If deadwood – we won’t likely know until the 2022 renewal is due – but, after cancellation the USPTO won’t be able to conduct non-food product enforcement for HOT POCKETS (without Nestle lifting a finger), as it did in 2011, refusing registration of HotPocket for panties, based on Nestle’s multi-class registration.
Another question perhaps worth pondering is what the strategy might have been to allow a 1984 registration to expire in 2004, instead of attempting amendment to an updated stylization, contending the commercial impression is the same:
We admittedly don’t know why this early registration was allowed to expire without the registrant attempting amendment, but let’s not assume it was impossible, as it looks more than possible, in fact, it looks probable to me.
A significant benefit of seeking amendment to keep an old stylized registration is hedging against the risk of a more rigorous USPTO examination of a new filing.
At one time the Hot Pockets brand was the center of an entire family of related Pocket-formative brands: Lean Pockets, Croissant Pockets, Deli Pockets, Lunch Pockets, Pocket Meals, Pocket Stix, Healthy Pockets, among others (not without controversy) — yet now it appears to be a pair: Hot Pockets and Lean Pockets.
Over the years, nearly a baker’s dozen of trademark registrations for Hot Pockets and marks containing Hot Pockets — all for the sandwich brand — have expired.
The description of goods chosen is a strategic decision too, and 20/20 hindsight is unfair, especially when all facts existing at the time are not available to us, yet many, including myself, advocate for the broadest description of goods possible. So why not register HOT POCKETS for “sandwiches” — without building into the description of goods details of their physical state, composition, or ingredients?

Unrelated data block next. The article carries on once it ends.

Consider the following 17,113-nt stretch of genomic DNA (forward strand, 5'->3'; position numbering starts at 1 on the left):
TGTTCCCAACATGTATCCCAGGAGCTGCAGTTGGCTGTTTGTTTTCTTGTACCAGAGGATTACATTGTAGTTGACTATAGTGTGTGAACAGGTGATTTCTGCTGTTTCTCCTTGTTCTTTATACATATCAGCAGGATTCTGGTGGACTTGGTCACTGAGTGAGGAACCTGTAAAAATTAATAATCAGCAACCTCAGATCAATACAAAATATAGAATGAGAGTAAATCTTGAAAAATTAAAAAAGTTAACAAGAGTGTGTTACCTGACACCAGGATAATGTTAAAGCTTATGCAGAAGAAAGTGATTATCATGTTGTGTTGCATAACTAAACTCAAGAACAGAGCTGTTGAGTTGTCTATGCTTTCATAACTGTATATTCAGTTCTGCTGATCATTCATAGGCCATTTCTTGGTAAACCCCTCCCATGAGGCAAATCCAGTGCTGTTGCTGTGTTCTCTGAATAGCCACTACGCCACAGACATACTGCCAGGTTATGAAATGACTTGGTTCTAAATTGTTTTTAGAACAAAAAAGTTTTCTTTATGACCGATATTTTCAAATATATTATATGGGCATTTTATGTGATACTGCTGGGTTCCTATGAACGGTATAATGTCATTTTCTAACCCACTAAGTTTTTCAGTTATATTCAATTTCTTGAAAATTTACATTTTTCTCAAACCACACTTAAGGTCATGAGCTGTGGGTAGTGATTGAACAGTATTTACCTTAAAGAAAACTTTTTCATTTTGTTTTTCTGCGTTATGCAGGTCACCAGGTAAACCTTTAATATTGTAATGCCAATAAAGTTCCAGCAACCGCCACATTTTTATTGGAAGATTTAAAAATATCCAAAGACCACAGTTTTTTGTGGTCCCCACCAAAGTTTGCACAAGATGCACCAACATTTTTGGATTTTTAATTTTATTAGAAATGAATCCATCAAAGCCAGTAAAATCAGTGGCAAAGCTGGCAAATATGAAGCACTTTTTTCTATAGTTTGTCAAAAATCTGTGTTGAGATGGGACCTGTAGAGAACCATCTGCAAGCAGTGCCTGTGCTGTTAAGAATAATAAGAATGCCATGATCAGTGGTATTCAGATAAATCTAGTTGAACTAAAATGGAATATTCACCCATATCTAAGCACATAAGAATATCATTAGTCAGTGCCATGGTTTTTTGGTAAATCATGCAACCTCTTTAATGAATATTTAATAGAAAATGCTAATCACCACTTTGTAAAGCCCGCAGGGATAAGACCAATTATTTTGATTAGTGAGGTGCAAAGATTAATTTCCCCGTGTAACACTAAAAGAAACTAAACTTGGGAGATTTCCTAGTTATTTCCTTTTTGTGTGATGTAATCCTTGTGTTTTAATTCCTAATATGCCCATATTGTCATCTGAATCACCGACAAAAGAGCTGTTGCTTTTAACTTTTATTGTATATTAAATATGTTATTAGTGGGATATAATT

In fact, the USPTO has allowed applicants to broadly claim “sandwiches” without further description since August 2002; the Nestle description registered for the food mark is not only confusing, but more than a mouthful: “Pre-cooked, ready-to eat, frozen bread having a fruit, meat, cheese and/or vegetable filling.”
Let’s be clear, I’m not saying Nestle’s Hot Pockets brand is an empty shell devoid of any valuable legal trademark ingredients, or that the registration pantry is bare, but the quantity of tools for protecting it have declined over the years, begging the question of whether this has been a conscious decision, and if so, why?
There’s been great discussion of “trademark singularity” over at our friend Ron Coleman’s Likelihood of Confusion blog, a topic relevant to this discussion too.
While it is pretty clear now that Hot Pockets (just the words), is not singular in meaning, it would appear difficult to deny that the logo rendition of those words creates a singular trademark, with a meaning pointing to only one source:So, why has that singular depiction of the Hot Pockets brand not been federally-registered? Given the long delay in trying, it might relate to this Office Action, which initially refused the mark as merely descriptive, and for some reason, no attempt was made to overcome it, so the application was abandoned.
Perhaps this illustrates one of the challenges in seeking new registrations when the USPTO can view the original wording/content very differently decades later.
In the end, it’s about crafting an appropriate strategy to the brand in question, and while “right-sizing” should always be a goal, it is a conclusion, not a strategy.
Brand owners and managers, when is the last time you directed your trademark team to audit the appropriate level of your protection for an important brand?
Trademark types, when did you last recommend doing one, and how did it go?